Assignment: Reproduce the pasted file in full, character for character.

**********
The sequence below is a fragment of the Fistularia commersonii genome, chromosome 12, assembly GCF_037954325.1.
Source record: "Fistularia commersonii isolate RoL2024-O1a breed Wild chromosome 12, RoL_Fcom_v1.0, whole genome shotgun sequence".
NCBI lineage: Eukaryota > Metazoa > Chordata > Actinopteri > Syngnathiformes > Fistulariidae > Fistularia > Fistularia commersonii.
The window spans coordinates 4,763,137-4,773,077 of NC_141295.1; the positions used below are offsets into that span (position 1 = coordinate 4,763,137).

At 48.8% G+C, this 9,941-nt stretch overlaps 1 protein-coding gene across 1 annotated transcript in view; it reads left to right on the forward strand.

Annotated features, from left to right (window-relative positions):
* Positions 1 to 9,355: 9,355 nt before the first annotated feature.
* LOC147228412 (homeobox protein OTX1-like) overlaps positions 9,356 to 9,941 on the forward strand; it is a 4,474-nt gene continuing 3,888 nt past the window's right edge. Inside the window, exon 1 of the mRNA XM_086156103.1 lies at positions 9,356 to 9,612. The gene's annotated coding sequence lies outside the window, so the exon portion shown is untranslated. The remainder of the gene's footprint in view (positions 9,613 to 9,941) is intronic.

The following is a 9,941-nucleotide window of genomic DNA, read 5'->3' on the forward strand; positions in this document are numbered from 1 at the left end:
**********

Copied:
The sequence below is a fragment of the Fistularia commersonii genome, chromosome 12, assembly GCF_037954325.1.
Source record: "Fistularia commersonii isolate RoL2024-O1a breed Wild chromosome 12, RoL_Fcom_v1.0, whole genome shotgun sequence".
NCBI lineage: Eukaryota > Metazoa > Chordata > Actinopteri > Syngnathiformes > Fistulariidae > Fistularia > Fistularia commersonii.
The window spans coordinates 4,763,137-4,773,077 of NC_141295.1; the positions used below are offsets into that span (position 1 = coordinate 4,763,137).

At 48.8% G+C, this 9,941-nt stretch overlaps 1 protein-coding gene across 1 annotated transcript in view; it reads left to right on the forward strand.

Annotated features, from left to right (window-relative positions):
* Positions 1 to 9,355: 9,355 nt before the first annotated feature.
* LOC147228412 (homeobox protein OTX1-like) overlaps positions 9,356 to 9,941 on the forward strand; it is a 4,474-nt gene continuing 3,888 nt past the window's right edge. Inside the window, exon 1 of the mRNA XM_086156103.1 lies at positions 9,356 to 9,612. The gene's annotated coding sequence lies outside the window, so the exon portion shown is untranslated. The remainder of the gene's footprint in view (positions 9,613 to 9,941) is intronic.

The following is a 9,941-nucleotide window of genomic DNA, read 5'->3' on the forward strand; positions in this document are numbered from 1 at the left end: